What is the Acceptance Rate for UCSB for International Students 2024-2025?

What is the acceptance rate for UCSB for International Students? The University of California—Santa Barbara, ranked by U.S. News as one of the Top 5 public universities in the country and a Top 30 overall national university, now receives six figures in applications each year.

As of 2023, the UCSB acceptance rate has fallen below 30%, and it is exceedingly rare for UCSB to accept students with less than a 4.0 and who did not rank in the top decile of their high school class.

Aspiring Gauchos in 2023-24 will confront a test-blind admissions procedure requiring near-perfect grades in a tough curriculum and great essays.

We will be telling you all you need to know about applying for UCSB, their acceptance rate, and the application process.

acceptance rate for UCSB

Acceptance Rate for UCSB for International Students 2024

For the Class of 2026, UCSB got 111,006 applications; 26,689 of those were accepted. The acceptance rate at UC Santa Barbara is now 26% as a result.

They received 105,647 applications the year before and admitted 30,823 of them, yielding an acceptance rate of 29%. For the Class of 2024, the acceptance rate was 37%.

Who Gets Into UCSB?

The majority of USBC students were from California and paid in-state tuition. Let us examine the following demographics of UC-Santa Barbara students:

  • Percent from California: 77%
  • Percent from other U.S. States: – 11%
  • Percent International: 12%

Most in-state students come from:

  • Santa Barbara Area: 6%
  • LA/Orange County: 30%
  • Other SoCal: 18%
  • San Francisco Bay: 29%
  • Central Cal: 9%

How Does UCSB Rate Applicants

GPA and application essays are the only two elements that UC Santa Barbara considers to be “very important” in their admissions process.

The following categories are “considered”: extracurricular activities, volunteer work, talent/ability, character/personal traits, first-generation status, state residency, volunteer work, and paid work experience.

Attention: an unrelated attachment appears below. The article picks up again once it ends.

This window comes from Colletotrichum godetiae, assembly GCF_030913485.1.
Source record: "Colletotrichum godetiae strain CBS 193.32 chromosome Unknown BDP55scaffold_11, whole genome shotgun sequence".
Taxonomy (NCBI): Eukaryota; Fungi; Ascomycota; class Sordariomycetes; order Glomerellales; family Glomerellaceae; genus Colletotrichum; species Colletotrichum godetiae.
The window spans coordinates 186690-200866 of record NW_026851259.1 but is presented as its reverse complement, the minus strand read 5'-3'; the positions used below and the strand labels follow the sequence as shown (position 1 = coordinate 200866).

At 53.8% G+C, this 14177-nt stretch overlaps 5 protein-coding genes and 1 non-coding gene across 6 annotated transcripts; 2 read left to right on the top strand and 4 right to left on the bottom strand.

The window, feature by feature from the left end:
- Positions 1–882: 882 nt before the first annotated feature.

As was previously indicated, all UC colleges, including UC Santa Barbara, are currently test-blind. This highlights even more the UCSB review process, which has always been holistic.

Fulfilling the prerequisites for admission to UC Santa Barbara is the first step toward achieving eligibility. Meeting the requirements for admission does not, however, guarantee admittance.

Selecting students who meet or exceed the basic requirements is done by using standards known as “selection criteria” when UCSB is unable to admit all qualified applicants.

1. Subject Requirement

Students must complete UC-approved courses in the A-G subject areas with a ‘C’ or above. If you attend a California high school, use the A-G Course List reference online to ensure that the classes you take are on your school’s UC Certified Course List.

2. Grade Point Requirement

All A-G courses must have a minimum GPA of 3.0 (3.4 for non-California residents). Your preliminary GPA is calculated using only your grades in A-G subjects in the tenth and eleventh grades, including summer sessions.*

Courses taken in the ninth and twelfth grades can be used to fulfill A-G subject requirements if you get a C or better, but they will not be used to compute your GPA.

3. Personal Life Accomplishments

To bring in our freshman class, UCSB looks at more than simply academic achievements. They consider your extracurricular activities and achievements in relation to the opportunities accessible to you. Discover how applications are evaluated.

Final Words

It’s now more difficult than ever to get into UC Santa Barbara since applicants must now have near-perfect (or flawless) grades in 10+ honors, AP, and IB courses. Even locals must possess excellent academic records along with other noteworthy qualities.

As a result, every student must create a suitable college list that includes both “safety” and “target” universities. You should work with an admissions specialist who is knowledgeable about the most recent tactics and trends used by your potential institutions to accomplish this. Good luck!

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